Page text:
Good food, bad food
According to Adam Liaw, sushi rice should be "firm and at blood temperature". Photo: Natalie Boog
This all started with a bad temper: Dinner with a buddy at a new, deeply inner-city, deeply-hipsterish restaurant last week. A restaurant that has generated, in some deeply-hipsterish food quarters, a deal of excitement. It was packed, there was a waiting list, there was a chilled vibe, there were men in brogues and serious square glasses with neatly groomed chest hair emerging from their V-necks.
There was also really ordinary ravioli. Lumpen, thick, chewy. No, it wasn’t particularly expensive. But such a fundamental thing, at a restaurant receiving accolades, on a pretty short menu, done so poorly … throw in a couple of other really ordinary dishes and time-delay service and we were a bit peeved. Two days later, in the city, in a hurry, I stopped for an in-and-out lunch at a nondescript sushi bar. I didn’t expect the world, but nor did I expect frigidly cold hard rice, a wallop of wasabi, tasteless salmon. A few bucks down the drain, a rock in my belly, and an increasing bad temper.
I was asked recently what I thought the next big food trend was going to be. Korean, I said, grasping at straws. But the thing is, it doesn’t matter. Who cares. Food trends will come and go (see my last piece on food trucks) but what should be(come) immutable in the Australian food culture is quality, and an understanding of quality. What is good food and what is bad. What is good bread and what is bad. What makes good ravioli and what makes bad. What is good sushi and what is bad. And it shouldn’t matter whether it’s at a no-name sushi bar or a hipster cafe or a high-flying, hat-wearing restaurant. A great food culture — and, in my experience, Japan’s is the pinnacle — delivers quality from top to bottom. (On my first visit to Tokyo a decade or so ago, I went unprepared, without my usual mile-long list of restaurants-I-must-get-to. But where in other non-English-speaking countries — Italy springs to mind — such lack of research would mean almost certain failure in the eating-well stakes, in Tokyo, without fail, every meal we ate was terrific — meals at sushi bars in tourist strips, ramen diners with photographic menus, tempura restaurants in downmarket malls.)
For the record, and according to @adamliaw, 2010 MasterChef winner and former long-term Tokyo resident, the features of good sushi are: “The rice grains should be shiny and distinct. Separated enough so that light can find its way through the rice if held up to a light. The rice should be firm and at blood temperature. It should be tacky enough to be able to be formed into a shape with other grains, but not sticky. The shape should fall apart as soon as you bite into it. It goes without saying that seafood should be of the highest quality. Fresh (but generally in rigor mortis). The real art of the sushi master is to correctly choose and prepare each of the different types, cuts and grades of seafood that can make great sushi. Seasonality. Fishing conditions. Weather etc. all come into it.” (If you’re really interested in sushi, this New York Times piece is interesting — can’t wait to see the film mentioned, Jiro Dreams of Sushi.)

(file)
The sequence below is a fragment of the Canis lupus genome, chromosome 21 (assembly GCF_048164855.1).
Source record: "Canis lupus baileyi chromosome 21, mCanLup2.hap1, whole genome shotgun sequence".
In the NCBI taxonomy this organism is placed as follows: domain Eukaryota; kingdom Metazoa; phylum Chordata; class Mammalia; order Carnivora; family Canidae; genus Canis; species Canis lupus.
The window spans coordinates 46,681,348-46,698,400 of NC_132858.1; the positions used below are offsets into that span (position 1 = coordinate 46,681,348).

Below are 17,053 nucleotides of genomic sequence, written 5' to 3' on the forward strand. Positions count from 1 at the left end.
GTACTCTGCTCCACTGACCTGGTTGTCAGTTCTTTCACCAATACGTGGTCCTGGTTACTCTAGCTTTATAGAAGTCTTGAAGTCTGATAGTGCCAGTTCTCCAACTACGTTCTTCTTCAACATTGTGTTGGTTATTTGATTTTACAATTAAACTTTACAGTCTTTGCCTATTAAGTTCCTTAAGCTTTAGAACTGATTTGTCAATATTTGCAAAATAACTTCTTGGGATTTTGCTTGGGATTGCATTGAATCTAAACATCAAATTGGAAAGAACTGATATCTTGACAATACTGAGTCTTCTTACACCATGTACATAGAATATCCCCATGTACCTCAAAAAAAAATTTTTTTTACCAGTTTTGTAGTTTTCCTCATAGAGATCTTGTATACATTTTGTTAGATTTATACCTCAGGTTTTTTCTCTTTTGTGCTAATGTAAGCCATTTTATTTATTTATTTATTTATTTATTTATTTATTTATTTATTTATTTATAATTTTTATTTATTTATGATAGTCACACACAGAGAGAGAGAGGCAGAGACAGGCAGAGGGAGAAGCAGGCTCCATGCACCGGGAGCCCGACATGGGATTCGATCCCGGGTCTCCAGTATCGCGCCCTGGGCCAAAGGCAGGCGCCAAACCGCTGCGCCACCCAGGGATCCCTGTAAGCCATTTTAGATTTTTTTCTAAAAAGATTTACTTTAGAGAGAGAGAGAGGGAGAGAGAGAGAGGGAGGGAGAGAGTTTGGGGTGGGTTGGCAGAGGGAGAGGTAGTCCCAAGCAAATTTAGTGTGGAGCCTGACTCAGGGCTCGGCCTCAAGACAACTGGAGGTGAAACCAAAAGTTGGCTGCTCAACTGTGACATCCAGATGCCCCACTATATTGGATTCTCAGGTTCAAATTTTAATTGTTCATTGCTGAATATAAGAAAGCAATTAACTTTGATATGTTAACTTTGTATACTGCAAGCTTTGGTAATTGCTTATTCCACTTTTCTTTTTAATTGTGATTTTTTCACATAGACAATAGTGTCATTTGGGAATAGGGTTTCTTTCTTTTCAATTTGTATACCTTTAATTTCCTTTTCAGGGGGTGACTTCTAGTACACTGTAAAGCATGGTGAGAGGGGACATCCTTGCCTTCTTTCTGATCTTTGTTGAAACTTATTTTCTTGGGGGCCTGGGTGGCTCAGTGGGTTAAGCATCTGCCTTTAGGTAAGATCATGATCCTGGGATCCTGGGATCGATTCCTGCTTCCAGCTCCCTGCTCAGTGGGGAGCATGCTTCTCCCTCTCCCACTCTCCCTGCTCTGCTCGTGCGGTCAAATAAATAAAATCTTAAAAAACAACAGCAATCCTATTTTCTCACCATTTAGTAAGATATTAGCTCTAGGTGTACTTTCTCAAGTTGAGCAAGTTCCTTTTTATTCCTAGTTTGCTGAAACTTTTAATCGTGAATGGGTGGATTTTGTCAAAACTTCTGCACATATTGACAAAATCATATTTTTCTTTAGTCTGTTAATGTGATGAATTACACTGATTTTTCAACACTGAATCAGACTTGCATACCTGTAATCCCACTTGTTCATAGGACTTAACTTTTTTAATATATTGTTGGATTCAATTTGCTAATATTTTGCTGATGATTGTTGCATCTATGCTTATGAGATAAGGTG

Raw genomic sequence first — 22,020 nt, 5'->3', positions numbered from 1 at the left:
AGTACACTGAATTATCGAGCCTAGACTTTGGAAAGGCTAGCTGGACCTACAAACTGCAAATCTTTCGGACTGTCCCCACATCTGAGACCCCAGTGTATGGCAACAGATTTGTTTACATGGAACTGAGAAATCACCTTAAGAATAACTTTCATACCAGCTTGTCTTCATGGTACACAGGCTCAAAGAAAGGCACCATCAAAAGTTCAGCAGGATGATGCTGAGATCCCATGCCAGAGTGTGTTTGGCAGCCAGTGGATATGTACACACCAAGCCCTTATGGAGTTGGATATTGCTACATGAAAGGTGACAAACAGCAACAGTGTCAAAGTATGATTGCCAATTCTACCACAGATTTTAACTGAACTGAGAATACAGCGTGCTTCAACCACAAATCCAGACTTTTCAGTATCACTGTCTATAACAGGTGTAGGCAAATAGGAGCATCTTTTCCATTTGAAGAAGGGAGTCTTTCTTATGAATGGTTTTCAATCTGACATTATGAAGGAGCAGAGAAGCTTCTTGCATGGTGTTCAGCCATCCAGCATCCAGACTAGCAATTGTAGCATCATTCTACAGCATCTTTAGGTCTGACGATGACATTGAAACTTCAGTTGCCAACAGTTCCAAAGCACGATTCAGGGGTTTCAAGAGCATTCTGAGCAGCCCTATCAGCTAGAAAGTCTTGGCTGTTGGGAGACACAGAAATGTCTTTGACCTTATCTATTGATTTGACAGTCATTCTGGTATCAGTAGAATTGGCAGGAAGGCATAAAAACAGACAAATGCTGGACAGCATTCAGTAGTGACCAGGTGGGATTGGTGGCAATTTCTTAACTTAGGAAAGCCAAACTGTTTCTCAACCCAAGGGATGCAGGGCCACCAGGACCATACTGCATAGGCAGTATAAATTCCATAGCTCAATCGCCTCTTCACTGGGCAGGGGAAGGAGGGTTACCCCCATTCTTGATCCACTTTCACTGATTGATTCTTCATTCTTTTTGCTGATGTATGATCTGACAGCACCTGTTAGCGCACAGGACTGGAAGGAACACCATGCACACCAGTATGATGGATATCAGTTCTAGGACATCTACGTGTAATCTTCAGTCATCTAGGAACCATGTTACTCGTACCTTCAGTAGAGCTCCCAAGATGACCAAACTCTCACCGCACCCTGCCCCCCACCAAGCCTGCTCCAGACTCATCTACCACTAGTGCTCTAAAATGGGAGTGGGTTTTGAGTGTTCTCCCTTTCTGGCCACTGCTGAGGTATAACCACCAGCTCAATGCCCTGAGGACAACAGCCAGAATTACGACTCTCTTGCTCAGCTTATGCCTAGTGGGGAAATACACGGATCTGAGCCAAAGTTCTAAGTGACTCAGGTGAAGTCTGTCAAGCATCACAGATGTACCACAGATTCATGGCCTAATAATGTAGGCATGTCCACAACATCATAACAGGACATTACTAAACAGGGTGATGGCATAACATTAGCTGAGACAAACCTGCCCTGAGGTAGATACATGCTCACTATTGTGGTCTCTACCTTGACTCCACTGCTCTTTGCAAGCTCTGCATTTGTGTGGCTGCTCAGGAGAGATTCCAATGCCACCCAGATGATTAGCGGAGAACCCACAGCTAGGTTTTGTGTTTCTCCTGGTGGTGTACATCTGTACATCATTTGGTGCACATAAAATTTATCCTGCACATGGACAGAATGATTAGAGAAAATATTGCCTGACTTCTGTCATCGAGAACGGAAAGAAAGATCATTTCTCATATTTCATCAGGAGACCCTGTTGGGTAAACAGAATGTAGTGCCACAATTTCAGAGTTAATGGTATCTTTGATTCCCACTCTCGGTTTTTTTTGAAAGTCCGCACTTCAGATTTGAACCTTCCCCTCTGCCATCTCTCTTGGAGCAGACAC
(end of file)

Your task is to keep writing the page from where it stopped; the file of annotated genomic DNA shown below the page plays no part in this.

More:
Of course I’m not expecting that no-name Sydney sushi bar to deliver even a fraction of the sushi-divinity that Liaw describes but, at the risk of sounding petulant and whiney, it’s reasonable and realistic to expect more of that sushi bar, any sushi bar (decent rice and a piece of salmon with some taste would be a start) — and expect more of the lumpen-ravioli cafe.
The formidable Victorian food legend Alla Wolf Tasker (@wolfinkitchen), from the acclaimed Lake House in Daylesford, recently griped on Twitter about the use of heirloom tomatoes. “There is a little bit of jumping-on-bandwagons,” she tells me over the phone. “Just because something’s an heirloom tomato don’t go using it if it’s crap; use a tomato because it’s ripe and beautiful not because it’s an heirloom. I’d had a surfeit of heirloom tomatoes (in salads) that were as acidic as hell and hadn’t been used when the tomatoes were at their prime, but there were pretty colours on the plates and I thought, ‘Oh God, really’.”
Twitter correspondent @FoodieSpy99 has a problem with most omelettes served in Australia. “Dry rubbery rubbish,” she says. “French omelettes are just set in the middle, almost wobbly.”
And from @SophMcComas — “thick, dry, claggy risotto. The WORST!,” Tabouli is the issue for an Iranian-born acquaintance — tabouli that’s not immaculately fresh and has barely a whimper of lemon. It should be really lemony, he says.
Now we’re in the business of whining, I might as well keep going: spaghetti carbonara — it shouldn’t have cream in it and it certainly doesn’t have mushrooms. And beef rendang; properly, it’s a dry curry and so it shouldn’t swim in a gravy; the liquid should have almost completely evaporated so the delicious coconutty-spicy residue clings to the meat. Variations on the original and, the authentic, are all very well, but invariably, variation=ordinary.
The fact is, the more we know, the more qualified we are to demand better and the more confidence we’ll have to do so. The more we demand better, the greater our food culture will be.
Phew, glad that’s all off my chest.
Over to you. What makes you cranky when you eat out?